Not only is a different function used in this example, the braces (curly brackets) round the field name are omitted as well. That's not a mistake. The use of braces to delimit a field name is specific to CR. SQL Server would generate an error if you used them in this context.
Now that you have created the expression, you can use it in the record selection criterion in place of the Crystal formula. So open the Select Expert again, delete the existing criterion, and create a new one based on the SQL expression.
After you have closed the expert and refreshed the report, you should see exactly the same records as before. However, if you now choose the Show SQL Query command from the Database menu, the SQL code will look something like that shown in Figure 2.
Figure 2: The SQL statement now has a WHERE clause,
so fewer records will have to travel across the network
The big difference is that there is now a WHERE clause. This means that the record selection will be done on the server, and only records which meet the criterion will flow across the network. With a small table - a few hundred records or so - you might not notice much of a difference. But if the table contains tens of thousands of records, and if you only want to select a small percentage of them, the performance gains could be substantial.
By now, you have probably realized the big disadvantage of SQL expressions: They are specific to the database. In many cases, you will be able to formulate your expressions using standard SQL - the language which is common across all SQL-based products. But in many others you will need to know the nuances of the particular database the report is talking to. It might also mean that you will have to re-code some or all of the expressions if you ever move your reports to a different back end.
Another snag is that SQL expressions are not available for all databases. You can only use them with so-called 'SQL databases', that is, SQL Server, Oracle, MySQL and the like. These are in contrast to what CR refers to as 'PC databases' like Microsoft Access. If the report is based on a PC database, you won't see an entry for SQL expressions in the Field Explorer.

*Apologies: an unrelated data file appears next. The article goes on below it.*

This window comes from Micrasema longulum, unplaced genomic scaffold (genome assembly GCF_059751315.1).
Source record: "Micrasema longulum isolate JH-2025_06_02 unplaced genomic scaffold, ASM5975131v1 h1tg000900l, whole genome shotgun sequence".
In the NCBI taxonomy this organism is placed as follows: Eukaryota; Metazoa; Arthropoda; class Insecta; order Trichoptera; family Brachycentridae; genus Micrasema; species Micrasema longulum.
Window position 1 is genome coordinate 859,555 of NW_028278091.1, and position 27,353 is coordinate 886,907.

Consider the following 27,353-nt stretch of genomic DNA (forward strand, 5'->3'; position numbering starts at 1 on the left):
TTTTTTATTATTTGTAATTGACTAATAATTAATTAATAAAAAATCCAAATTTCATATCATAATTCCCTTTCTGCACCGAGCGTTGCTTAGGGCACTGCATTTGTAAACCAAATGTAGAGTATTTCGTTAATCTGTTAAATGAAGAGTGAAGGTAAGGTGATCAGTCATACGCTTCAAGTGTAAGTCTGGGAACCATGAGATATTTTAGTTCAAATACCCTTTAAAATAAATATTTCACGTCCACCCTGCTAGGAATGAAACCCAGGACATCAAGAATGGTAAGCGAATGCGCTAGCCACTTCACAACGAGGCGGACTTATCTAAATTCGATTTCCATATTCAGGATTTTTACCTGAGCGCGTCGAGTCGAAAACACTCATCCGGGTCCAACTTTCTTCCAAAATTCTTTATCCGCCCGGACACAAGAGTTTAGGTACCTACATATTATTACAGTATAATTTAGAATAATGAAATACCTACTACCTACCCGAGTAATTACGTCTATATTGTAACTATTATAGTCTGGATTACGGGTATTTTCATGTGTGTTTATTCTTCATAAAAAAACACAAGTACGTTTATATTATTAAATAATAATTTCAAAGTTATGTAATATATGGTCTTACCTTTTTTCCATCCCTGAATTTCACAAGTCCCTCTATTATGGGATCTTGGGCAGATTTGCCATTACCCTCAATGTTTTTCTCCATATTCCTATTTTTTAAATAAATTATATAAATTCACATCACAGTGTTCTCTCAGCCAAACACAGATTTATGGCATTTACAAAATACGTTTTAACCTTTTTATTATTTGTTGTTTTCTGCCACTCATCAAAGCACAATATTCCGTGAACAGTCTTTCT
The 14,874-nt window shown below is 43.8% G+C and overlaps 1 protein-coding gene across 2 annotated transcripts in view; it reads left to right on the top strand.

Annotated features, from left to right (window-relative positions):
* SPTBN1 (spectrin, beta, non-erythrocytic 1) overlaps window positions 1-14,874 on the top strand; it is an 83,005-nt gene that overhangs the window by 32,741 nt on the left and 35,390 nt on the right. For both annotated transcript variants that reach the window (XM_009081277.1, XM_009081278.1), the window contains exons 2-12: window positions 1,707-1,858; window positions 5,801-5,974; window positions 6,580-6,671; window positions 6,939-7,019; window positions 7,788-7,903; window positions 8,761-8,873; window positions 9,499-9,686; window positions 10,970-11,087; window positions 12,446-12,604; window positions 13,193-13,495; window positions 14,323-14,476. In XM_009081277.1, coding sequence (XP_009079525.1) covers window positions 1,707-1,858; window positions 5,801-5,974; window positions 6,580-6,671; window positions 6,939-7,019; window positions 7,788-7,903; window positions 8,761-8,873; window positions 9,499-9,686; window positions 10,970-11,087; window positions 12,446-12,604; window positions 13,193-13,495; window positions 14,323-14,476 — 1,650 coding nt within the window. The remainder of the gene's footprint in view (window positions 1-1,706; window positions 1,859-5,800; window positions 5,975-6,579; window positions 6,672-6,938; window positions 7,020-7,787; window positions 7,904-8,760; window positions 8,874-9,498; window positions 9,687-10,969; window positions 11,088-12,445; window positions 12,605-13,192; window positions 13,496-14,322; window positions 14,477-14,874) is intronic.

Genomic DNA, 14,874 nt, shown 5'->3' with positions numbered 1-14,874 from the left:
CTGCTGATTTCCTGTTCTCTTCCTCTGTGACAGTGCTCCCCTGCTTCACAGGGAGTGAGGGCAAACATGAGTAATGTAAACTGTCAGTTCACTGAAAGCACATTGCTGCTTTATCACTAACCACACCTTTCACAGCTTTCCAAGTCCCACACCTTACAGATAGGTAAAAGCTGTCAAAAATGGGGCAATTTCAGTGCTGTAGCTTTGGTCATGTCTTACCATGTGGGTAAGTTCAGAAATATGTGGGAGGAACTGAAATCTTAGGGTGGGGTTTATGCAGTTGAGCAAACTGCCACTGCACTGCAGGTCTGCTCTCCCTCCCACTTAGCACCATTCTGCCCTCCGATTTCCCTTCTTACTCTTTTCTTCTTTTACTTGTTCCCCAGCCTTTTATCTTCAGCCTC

Just to confuse the issue, there are a few database products for which Crystal does permit SQL expressions, but where in practice there is no benefit in doing so. A good example of this is Microsoft Visual FoxPro. Although this is a SQL database - in the sense that it can understand and execute the SQL commands which CR sends it - it is not a true client-server database. CR will send it the correct SQL code, complete with WHERE clause, but the actual record selection will be performed by the ODBC driver or OLE DB provider on the local machine. So there will be no reduction in network traffic, and no improvement in performance.
If you can live with the drawbacks, SQL expressions are definitely worth adding to your reporting toolkit, especially if you are working with large tables in a true client/server environment. Give them a try. You might be pleasantly surprised by the performance gains that they bring about.
Author's note: This article is based on one that I first wrote for my company's website in February 2004. I have re-posted the article here for the convenience of Hex Central visitors. To view the original article, see Use SQL expressions to improve performance.